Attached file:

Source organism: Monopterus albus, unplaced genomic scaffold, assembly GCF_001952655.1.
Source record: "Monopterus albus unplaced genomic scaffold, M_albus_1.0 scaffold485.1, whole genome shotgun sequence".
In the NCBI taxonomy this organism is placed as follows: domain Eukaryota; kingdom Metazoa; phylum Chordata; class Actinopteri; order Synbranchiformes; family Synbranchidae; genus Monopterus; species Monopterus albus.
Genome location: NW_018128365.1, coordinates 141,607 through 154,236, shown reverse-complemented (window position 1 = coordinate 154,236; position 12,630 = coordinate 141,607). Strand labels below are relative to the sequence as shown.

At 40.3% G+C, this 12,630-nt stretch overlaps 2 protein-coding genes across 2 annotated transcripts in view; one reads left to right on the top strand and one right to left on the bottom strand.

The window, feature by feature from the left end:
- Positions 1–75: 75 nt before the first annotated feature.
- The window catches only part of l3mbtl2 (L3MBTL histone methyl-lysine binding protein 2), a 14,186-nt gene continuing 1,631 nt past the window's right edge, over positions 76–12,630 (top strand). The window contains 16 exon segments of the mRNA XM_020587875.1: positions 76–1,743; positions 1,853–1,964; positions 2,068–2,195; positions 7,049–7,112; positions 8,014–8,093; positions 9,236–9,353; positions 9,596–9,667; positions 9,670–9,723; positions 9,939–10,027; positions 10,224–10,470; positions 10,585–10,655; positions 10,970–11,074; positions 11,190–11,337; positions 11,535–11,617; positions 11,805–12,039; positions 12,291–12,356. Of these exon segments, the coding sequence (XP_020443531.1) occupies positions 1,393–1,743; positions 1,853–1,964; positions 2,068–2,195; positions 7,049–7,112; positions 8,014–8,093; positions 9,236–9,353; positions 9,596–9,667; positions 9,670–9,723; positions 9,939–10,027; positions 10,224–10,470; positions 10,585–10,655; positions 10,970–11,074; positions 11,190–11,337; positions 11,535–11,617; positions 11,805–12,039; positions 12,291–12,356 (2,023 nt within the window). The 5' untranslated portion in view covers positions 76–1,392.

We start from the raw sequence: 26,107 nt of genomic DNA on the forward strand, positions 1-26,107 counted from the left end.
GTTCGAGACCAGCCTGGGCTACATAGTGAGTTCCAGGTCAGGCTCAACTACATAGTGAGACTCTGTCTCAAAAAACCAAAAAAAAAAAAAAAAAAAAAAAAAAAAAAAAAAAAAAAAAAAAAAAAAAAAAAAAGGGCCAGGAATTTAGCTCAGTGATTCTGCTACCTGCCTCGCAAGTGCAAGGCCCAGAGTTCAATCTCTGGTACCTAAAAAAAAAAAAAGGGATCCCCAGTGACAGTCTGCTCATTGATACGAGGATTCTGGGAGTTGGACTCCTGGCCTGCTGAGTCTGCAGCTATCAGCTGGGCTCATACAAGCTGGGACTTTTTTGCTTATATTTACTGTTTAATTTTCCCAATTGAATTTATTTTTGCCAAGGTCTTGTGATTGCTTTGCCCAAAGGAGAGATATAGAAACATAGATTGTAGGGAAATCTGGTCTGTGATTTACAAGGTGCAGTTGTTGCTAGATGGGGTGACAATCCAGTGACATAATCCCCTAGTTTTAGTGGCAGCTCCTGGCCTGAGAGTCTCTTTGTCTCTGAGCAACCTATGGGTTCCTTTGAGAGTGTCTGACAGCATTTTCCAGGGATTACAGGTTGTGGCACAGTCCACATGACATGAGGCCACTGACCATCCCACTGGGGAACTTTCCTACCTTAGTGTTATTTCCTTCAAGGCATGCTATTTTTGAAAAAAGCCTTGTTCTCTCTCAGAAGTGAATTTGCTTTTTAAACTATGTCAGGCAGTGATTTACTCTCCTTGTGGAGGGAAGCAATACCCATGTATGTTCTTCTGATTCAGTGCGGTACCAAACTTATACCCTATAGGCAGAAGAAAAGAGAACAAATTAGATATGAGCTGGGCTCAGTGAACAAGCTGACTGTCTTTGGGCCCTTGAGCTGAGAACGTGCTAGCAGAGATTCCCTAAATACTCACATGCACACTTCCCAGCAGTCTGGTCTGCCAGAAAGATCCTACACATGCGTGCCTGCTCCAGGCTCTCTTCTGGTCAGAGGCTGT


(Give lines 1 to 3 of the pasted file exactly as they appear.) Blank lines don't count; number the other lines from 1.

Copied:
Source organism: Monopterus albus, unplaced genomic scaffold, assembly GCF_001952655.1.
Source record: "Monopterus albus unplaced genomic scaffold, M_albus_1.0 scaffold485.1, whole genome shotgun sequence".
In the NCBI taxonomy this organism is placed as follows: domain Eukaryota; kingdom Metazoa; phylum Chordata; class Actinopteri; order Synbranchiformes; family Synbranchidae; genus Monopterus; species Monopterus albus.